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5.0 out of 5 stars A brief history of the universe and its inhabitants, 29 Nov 2011
This review is from: Cosmos: The Story of Cosmic Evolution, Science and Civilisation (Paperback)
This book has not been revised since its first publications in 1980, but in the meantime our understanding of physics and biology has advanced significantly. Although the book is dated, the physical principle on which the universe is founded remains unchanged. The author is a brilliant physicist & philosopher, a cosmologist, a sociologist and a humanist who is at ease when he is describing the physics of spacetime and matter from which this cosmos evolved or formation of life on this planet or the scientific, political and sociological issues surrounding the space exploration. The author quotes extensively from the history of physics and biology, religious literature, world history, media and numerous other sources with which he is familiar, and discusses our responsibilities and commitment for the preservation of the planet and the universe. He not only touches on diverse topics with deep understanding but also communicates with his readers equally well.

The author describes his experiences with the American space program and NASA. He briefed the Apollo astronauts before their flights to the moon, and his wok with missions that explored the solar system. He is responsible for the universal message from earth (on a plaque) on spacecrafts Pioneer 10, Pioneer 11, and the Golden Record (voice message) on Voyager mission. Many space missions he was associated with have left solar system; Voyager 1, Voyager 2, Pioneer 10, and Pioneer 11. These spacecrafts will probably survive in interstellar space lot longer than human race. He gives reasonable amount of information about voyager missions and the possible problems it could have faced while entering the Jupiter's outer shell of high-energy charged particles or the need for small nuclear power plant for energy for its long flight farther away from sun. The geological wonders of Jovian moons Io, and his optimism of Voyager spacecraft entering the heliopause, the outer boundary of solar system in the middle of 21st century.

While discussing the personal and professional conflicts faced by German mathematician Johannes Kepler with the local Roman Catholic Church, and challenges he faced with the imperial mathematician, Tyco Brahe, to get access to his experimental data, the author makes it all come alive. Kepler and Newton represent critical transition in human history and their discovery that fairly simple mathematical laws pervade all of nature. Their accurate predictions of planetary motions based on experimental data are the first step in understanding of our interaction with the rest of the cosmos. The city of Alexandria, Egypt was a home for learning and culture and how it tragically ended life of a brilliant woman scientist known by the name of Hypatia. She stood at the epicenter of social forces that were manipulating free thinking and intellectual pursuit. The slavery sapped classical civilization of its vitality. The growing Christian church was consolidating power and attempting to eradicate scientific thought that it claimed to be paganism. She continued to teach and publish until 415 A.D., when local Cyril parishioners murdered her and her remains burned. Her name was long forgotten while Cyril became a saint.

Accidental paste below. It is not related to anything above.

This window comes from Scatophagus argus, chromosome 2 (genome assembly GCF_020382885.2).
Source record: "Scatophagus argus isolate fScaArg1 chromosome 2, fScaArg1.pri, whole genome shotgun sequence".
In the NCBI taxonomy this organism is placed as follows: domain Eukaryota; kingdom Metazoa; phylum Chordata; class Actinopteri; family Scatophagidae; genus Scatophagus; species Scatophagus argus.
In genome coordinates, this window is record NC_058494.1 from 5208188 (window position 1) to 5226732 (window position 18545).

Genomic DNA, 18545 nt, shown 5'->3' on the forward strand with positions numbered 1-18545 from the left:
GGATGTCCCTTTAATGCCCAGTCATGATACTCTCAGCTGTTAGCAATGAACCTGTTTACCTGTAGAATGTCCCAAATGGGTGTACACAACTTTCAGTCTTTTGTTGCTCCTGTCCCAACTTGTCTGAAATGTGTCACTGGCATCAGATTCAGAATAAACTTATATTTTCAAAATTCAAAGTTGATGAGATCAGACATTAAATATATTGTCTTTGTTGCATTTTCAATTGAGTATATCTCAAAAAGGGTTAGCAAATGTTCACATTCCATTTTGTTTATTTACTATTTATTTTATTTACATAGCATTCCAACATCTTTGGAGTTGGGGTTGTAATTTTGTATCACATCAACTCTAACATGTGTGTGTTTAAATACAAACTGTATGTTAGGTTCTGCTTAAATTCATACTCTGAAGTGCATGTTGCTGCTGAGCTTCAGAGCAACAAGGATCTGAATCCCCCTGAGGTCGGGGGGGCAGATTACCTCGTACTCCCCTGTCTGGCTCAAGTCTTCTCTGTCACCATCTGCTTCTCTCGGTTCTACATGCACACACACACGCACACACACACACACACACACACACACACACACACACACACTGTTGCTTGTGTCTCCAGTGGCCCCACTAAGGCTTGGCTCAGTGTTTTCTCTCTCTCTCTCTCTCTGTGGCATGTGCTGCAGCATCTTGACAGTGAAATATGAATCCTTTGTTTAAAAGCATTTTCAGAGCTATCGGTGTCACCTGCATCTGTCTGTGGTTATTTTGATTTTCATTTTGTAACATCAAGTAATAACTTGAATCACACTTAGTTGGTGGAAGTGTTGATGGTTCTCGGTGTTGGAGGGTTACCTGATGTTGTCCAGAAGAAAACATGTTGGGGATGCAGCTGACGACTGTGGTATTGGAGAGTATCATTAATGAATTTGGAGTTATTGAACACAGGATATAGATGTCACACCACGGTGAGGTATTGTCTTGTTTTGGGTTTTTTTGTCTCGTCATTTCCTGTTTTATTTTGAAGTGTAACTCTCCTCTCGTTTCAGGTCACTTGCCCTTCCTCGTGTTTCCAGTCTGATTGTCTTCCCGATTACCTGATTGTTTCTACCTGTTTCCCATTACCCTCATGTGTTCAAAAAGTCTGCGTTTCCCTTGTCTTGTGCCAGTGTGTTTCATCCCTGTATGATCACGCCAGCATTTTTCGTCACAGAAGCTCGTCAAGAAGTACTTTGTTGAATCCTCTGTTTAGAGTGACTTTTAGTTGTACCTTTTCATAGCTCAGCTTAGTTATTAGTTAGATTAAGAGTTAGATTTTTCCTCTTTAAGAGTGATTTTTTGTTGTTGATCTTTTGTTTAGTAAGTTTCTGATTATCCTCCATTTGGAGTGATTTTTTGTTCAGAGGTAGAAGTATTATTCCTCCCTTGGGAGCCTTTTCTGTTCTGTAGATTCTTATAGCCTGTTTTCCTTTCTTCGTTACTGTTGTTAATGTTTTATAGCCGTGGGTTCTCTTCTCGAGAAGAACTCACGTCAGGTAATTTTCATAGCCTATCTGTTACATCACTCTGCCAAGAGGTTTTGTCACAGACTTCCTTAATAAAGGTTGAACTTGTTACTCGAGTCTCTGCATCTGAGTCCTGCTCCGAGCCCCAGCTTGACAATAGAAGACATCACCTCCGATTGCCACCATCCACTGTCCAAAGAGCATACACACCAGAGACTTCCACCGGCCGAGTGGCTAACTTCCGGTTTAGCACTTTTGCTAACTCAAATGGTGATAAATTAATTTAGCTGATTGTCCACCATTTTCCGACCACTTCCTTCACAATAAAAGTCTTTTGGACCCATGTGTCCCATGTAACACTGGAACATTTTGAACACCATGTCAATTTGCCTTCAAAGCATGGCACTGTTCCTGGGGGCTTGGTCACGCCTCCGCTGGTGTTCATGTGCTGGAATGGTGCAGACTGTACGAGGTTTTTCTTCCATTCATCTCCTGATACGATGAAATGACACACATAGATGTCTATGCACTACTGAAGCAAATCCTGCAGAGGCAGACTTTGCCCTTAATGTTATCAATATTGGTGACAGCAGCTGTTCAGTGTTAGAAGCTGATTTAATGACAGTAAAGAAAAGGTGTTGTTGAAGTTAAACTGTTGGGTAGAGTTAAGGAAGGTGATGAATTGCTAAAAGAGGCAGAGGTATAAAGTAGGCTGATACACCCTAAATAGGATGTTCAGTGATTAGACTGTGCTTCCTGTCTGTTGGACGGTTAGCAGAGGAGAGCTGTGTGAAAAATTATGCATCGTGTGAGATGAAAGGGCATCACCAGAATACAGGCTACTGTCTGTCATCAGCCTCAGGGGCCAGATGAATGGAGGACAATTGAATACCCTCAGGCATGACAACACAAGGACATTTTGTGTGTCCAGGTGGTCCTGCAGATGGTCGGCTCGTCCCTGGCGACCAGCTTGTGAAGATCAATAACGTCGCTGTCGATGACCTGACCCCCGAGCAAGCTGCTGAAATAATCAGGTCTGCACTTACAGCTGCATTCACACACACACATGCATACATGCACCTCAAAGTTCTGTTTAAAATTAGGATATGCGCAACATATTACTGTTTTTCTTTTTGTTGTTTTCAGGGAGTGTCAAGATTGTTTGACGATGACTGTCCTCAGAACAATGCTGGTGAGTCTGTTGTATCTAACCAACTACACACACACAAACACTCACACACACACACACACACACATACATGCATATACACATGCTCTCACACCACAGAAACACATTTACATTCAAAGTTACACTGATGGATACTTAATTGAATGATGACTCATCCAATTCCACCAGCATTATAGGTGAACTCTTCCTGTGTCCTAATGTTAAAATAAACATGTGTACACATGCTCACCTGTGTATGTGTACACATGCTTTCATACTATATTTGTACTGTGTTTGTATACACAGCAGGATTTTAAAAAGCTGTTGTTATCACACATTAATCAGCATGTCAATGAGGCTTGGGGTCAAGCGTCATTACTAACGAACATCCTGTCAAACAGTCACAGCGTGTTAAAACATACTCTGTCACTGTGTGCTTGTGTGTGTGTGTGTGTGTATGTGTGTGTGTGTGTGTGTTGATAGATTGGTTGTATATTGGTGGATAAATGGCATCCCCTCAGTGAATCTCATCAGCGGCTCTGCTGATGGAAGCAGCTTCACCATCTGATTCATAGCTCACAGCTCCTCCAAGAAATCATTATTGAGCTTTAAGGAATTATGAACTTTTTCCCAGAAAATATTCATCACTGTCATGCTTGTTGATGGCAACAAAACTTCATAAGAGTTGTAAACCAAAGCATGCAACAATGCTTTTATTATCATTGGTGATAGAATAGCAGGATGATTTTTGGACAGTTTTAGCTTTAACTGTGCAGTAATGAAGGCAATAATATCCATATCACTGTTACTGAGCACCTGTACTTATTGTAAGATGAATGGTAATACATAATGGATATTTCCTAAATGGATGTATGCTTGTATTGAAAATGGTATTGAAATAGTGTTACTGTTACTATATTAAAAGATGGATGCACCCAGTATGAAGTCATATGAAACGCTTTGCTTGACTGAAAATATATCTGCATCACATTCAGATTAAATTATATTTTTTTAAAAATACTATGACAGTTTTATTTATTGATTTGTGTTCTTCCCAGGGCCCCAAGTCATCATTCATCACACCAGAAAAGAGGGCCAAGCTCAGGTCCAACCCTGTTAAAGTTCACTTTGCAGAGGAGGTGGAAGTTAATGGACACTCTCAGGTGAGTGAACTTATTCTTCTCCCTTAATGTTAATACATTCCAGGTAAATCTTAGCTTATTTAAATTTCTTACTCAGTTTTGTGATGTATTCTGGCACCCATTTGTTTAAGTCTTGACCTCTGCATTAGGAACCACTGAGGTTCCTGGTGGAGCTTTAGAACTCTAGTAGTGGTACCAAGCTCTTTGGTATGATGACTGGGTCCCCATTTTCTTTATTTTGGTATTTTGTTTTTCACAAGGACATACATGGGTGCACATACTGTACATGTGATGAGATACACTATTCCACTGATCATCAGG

Does our cosmos expand indefinitely or at some stage it starts contracting? The author draws an interesting analogy with Hindu scriptures of Upanishads and Puranas, which predicts that the universe undergoes the cycles of birth and death every one hundred Brahma years, where one day and a night of Brahma are about 8.64 billion years, approximately half the age of our universe. It is supposed that a universe is a dream of God who after one hundred Brahma years dissolves himself into a dreamless sleep, and the universe dissolves with him. After another Brahma century, he recomposes himself to another great cosmic dream.

The author concludes this book by stating that since consciousness arose on this planet and our immediate concern is our own survival, but our own survival is balanced by numerous cosmic forces. We owe our obligations to this planet and the universe and not just ourselves.

1. The Demon-haunted World: Science As a Candle in the Dark
2. Pale Blue Dot: a Vision of the Human Future in Space
3. Billions and Billions: Thoughts on Life and Death at the Brink of the Millennium
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